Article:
SCRCA Project: Glossary of terms and code-list

This combined glossary of terms and code-list has been designed primarily for use by the FoSCL volunteers assisting with the SCRCA Historic Structure Recording Project. The information has been made publicly available as it may be helpful / interesting to anyone viewing the online SCRCA database.


Accessibility (ease of access)

How easy or difficult is it to reach the structure (or its site)?

Easy: The structure (or its site) is within half a mile of a public road and / or open (i.e. operational) railway station. Where some walking is required, the route is easy to discern (even in bad weather) and the terrain is relatively flat / even. The assessment can be carried-out by an able-bodied person of average fitness wearing stout footwear and normal clothing. If you can reach the nearest access point (public road  / open railway station), no special equipment or skills are required to reach the structure (or a good publicly accessible vantage point from which to view the structure).

Moderate: The structure (or its site) is between half a mile and two miles from a road and / or the route crosses uneven terrain and / or access involves a moderate ascent / descent. The assessment can be carried-out by any fit, able-bodied person who has the ability to navigate to / from the site and who is wearing footwear designed specifically for country-walking. In addition to being able to reach the nearest access point (public road  / open railway station), a map & compass are required. Waterproof clothing and food & drink are also strongly recommended.

Difficult: The structure (or its site) is more than two miles from a road and / or the terrain is extremely rough and / or access involves a significant ascent / descent. NB: a visit to some of the more remote sites covered by this project will involve a walk of up to twelve miles across rough paths and boggy moorland with up to 450m of assent / descent. In a few cases there are no clearly defined paths for several miles of the route. Assessments categorised as 'difficult' should only be carried-out by an experienced and fully equipped fell-walker who is thoroughly familiar with the area. For added safety, a similarly equipped and experienced companion is strongly recommended.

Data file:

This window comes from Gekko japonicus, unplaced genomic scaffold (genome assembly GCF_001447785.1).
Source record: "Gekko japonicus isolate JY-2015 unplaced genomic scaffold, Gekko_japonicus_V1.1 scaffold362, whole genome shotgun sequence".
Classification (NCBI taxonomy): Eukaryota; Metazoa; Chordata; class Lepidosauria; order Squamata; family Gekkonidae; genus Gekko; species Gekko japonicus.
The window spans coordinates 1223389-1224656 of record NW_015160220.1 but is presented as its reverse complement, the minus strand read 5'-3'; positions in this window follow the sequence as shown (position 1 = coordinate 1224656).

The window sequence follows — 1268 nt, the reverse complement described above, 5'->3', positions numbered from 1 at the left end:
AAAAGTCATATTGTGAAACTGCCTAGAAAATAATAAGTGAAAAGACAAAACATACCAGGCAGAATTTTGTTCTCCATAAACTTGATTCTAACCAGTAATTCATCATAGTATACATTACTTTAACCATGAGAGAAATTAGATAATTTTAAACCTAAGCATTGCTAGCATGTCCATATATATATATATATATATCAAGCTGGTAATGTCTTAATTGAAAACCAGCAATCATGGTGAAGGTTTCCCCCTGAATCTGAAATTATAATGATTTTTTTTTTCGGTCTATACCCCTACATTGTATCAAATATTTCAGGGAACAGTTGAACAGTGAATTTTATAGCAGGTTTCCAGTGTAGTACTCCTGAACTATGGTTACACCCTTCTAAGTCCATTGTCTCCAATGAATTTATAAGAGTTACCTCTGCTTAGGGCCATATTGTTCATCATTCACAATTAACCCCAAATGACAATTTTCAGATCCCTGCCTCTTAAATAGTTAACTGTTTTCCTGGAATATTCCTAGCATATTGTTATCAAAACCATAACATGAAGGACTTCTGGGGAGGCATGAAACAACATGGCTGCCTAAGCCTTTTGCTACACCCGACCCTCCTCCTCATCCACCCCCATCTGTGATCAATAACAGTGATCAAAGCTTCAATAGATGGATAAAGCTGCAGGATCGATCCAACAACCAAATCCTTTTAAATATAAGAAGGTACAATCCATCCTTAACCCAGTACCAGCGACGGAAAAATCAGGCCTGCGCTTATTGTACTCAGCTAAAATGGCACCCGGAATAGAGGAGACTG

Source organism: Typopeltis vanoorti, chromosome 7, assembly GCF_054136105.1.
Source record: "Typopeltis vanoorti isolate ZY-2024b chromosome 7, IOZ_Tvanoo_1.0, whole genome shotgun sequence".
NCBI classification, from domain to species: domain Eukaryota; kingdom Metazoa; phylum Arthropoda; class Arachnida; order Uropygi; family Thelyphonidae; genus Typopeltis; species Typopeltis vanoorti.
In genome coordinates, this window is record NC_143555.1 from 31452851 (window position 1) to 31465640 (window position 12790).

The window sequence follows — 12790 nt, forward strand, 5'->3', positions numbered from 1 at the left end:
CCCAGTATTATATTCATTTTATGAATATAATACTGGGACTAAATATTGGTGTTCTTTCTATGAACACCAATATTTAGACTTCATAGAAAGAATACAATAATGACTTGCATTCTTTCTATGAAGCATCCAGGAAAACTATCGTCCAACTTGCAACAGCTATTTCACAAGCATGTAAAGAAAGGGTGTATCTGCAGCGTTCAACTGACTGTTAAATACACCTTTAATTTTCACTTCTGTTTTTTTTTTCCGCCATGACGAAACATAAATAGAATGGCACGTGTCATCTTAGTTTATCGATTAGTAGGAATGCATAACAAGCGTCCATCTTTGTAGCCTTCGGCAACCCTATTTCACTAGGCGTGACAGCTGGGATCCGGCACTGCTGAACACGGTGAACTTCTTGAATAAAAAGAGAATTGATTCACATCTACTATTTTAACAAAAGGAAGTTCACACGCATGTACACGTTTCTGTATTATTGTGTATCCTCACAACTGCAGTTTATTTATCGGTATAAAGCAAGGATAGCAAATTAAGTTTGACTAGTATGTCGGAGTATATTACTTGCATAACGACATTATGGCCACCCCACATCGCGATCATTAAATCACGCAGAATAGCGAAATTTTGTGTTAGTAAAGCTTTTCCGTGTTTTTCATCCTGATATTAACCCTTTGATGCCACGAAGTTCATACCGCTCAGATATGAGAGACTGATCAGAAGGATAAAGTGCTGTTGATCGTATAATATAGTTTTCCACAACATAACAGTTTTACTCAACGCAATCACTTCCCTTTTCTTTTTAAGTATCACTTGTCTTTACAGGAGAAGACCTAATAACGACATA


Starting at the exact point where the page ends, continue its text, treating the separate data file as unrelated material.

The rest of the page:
No Access: There is no public access to the structure (or its site), or to a vantage point from where it can be seen with a worthwhile degree of clarity.

Unknown: The accessibility of the structure (or its site) has not yet been assessed.

Notes on 'accessibility': Some of the photographs contained on this website were provided by Network Rail personnel and the owners of other private property. Others were obtained by authorised SCRCA Team Members after the required permissions had been requested and granted. This means that you will not be able to legally view or photograph some of the structures featured in these Structure Records without obtaining similar assistance or permissions. That said, many of the structures can be viewed (usually from a distance) from Public Rights of Way or other designated publicly accessible areas (e.g. C.R.O.W. land). The 'accessibility' definitions listed above all assume that the visitor / assessor is able and willing to travel to / from the nearest access point by train, bus, car, etc. If you would like to view one or more of the SCRCA structures in the real world, you are strongly advised to assess the accessibility of the structure for yourself in advance using a suitable map (e.g. the appropriate Ordnance Survey 1:25,000 sheet). Do NOT rely on the 'accessibility' classifications, grid-references or other location information stored in this database as it may be inaccurate or misleading. The 'accessibility' information has been provided solely to assist with the planning of official FoSCL SCRCA field-assessments and is intended as a general guide to allow each structure to be assigned to an appropriate authorised assessor. If you do decide to visit a structure associated with the SCRCA, you do so entirely at your own risk. You are requested and advised not to compromise your own safety or the safety of others; trespass; interfere with livestock, farm machinery, equipment, etc; or cause damage - especially to walls, fences, crops, etc. Please stick to Public Rights of Way or remain within other designated publicly accessible areas (e.g. C.R.O.W. land). Please also respect the privacy of the people who live and work in the area, including those who now live / work in what is, or once was, railway property. WARNING: The Settle Carlisle Railway is a modern (and very busy) railway owned by Network Rail. Trespassing on any non-public part of Network Rail land is dangerous and causes delays to the train service. It is also a criminal offence. More information on this subject can be found on the Network Rail website: to view the relevant page now, visit http://www.networkrail.co.uk/aspx/1037.aspx.


Appearance

The valid values (assigned during the review of Assessment Reports) and their meanings are as follows:

As-built: There is no evidence to suggest that the appearance of the structure has ever been significantly altered since it was originally constructed / installed. Any repairs / additions are of a minor nature and do not detract significantly from the original appearance of the structure.